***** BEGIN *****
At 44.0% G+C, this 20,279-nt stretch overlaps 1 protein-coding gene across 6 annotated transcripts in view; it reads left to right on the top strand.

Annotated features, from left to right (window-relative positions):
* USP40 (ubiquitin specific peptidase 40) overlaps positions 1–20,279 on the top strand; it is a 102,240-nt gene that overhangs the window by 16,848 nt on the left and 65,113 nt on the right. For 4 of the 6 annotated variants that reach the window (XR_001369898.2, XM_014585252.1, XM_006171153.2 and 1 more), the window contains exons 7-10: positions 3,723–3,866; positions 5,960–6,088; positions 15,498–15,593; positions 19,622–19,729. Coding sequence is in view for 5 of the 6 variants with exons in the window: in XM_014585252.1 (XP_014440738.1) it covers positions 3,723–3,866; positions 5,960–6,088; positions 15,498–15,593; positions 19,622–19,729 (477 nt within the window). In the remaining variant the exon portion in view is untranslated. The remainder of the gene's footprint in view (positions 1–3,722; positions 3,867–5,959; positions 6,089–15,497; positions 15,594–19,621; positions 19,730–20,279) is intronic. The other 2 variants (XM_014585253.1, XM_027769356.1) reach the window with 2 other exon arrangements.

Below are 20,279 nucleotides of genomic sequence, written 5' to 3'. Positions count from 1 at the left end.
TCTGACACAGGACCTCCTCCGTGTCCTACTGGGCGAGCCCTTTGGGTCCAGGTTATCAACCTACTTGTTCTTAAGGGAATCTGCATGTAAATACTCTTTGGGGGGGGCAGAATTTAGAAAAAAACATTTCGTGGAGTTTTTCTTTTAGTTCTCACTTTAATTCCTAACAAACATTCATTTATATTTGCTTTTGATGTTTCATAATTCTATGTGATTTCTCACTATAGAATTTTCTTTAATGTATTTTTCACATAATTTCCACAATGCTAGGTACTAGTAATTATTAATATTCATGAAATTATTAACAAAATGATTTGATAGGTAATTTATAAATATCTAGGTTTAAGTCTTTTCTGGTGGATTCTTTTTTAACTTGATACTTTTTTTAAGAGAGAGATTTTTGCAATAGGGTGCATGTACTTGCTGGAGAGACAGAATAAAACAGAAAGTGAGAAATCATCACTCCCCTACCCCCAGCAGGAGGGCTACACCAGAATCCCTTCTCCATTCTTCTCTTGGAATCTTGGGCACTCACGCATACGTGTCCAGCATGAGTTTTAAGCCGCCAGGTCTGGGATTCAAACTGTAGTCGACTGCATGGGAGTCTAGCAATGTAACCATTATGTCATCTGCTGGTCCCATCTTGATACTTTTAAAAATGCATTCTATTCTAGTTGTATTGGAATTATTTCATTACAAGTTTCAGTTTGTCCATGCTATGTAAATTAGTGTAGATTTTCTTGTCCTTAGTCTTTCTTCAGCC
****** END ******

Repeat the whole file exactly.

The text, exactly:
At 44.0% G+C, this 20,279-nt stretch overlaps 1 protein-coding gene across 6 annotated transcripts in view; it reads left to right on the top strand.

Annotated features, from left to right (window-relative positions):
* USP40 (ubiquitin specific peptidase 40) overlaps positions 1–20,279 on the top strand; it is a 102,240-nt gene that overhangs the window by 16,848 nt on the left and 65,113 nt on the right. For 4 of the 6 annotated variants that reach the window (XR_001369898.2, XM_014585252.1, XM_006171153.2 and 1 more), the window contains exons 7-10: positions 3,723–3,866; positions 5,960–6,088; positions 15,498–15,593; positions 19,622–19,729. Coding sequence is in view for 5 of the 6 variants with exons in the window: in XM_014585252.1 (XP_014440738.1) it covers positions 3,723–3,866; positions 5,960–6,088; positions 15,498–15,593; positions 19,622–19,729 (477 nt within the window). In the remaining variant the exon portion in view is untranslated. The remainder of the gene's footprint in view (positions 1–3,722; positions 3,867–5,959; positions 6,089–15,497; positions 15,594–19,621; positions 19,730–20,279) is intronic. The other 2 variants (XM_014585253.1, XM_027769356.1) reach the window with 2 other exon arrangements.

Below are 20,279 nucleotides of genomic sequence, written 5' to 3'. Positions count from 1 at the left end.
TCTGACACAGGACCTCCTCCGTGTCCTACTGGGCGAGCCCTTTGGGTCCAGGTTATCAACCTACTTGTTCTTAAGGGAATCTGCATGTAAATACTCTTTGGGGGGGGCAGAATTTAGAAAAAAACATTTCGTGGAGTTTTTCTTTTAGTTCTCACTTTAATTCCTAACAAACATTCATTTATATTTGCTTTTGATGTTTCATAATTCTATGTGATTTCTCACTATAGAATTTTCTTTAATGTATTTTTCACATAATTTCCACAATGCTAGGTACTAGTAATTATTAATATTCATGAAATTATTAACAAAATGATTTGATAGGTAATTTATAAATATCTAGGTTTAAGTCTTTTCTGGTGGATTCTTTTTTAACTTGATACTTTTTTTAAGAGAGAGATTTTTGCAATAGGGTGCATGTACTTGCTGGAGAGACAGAATAAAACAGAAAGTGAGAAATCATCACTCCCCTACCCCCAGCAGGAGGGCTACACCAGAATCCCTTCTCCATTCTTCTCTTGGAATCTTGGGCACTCACGCATACGTGTCCAGCATGAGTTTTAAGCCGCCAGGTCTGGGATTCAAACTGTAGTCGACTGCATGGGAGTCTAGCAATGTAACCATTATGTCATCTGCTGGTCCCATCTTGATACTTTTAAAAATGCATTCTATTCTAGTTGTATTGGAATTATTTCATTACAAGTTTCAGTTTGTCCATGCTATGTAAATTAGTGTAGATTTTCTTGTCCTTAGTCTTTCTTCAGCC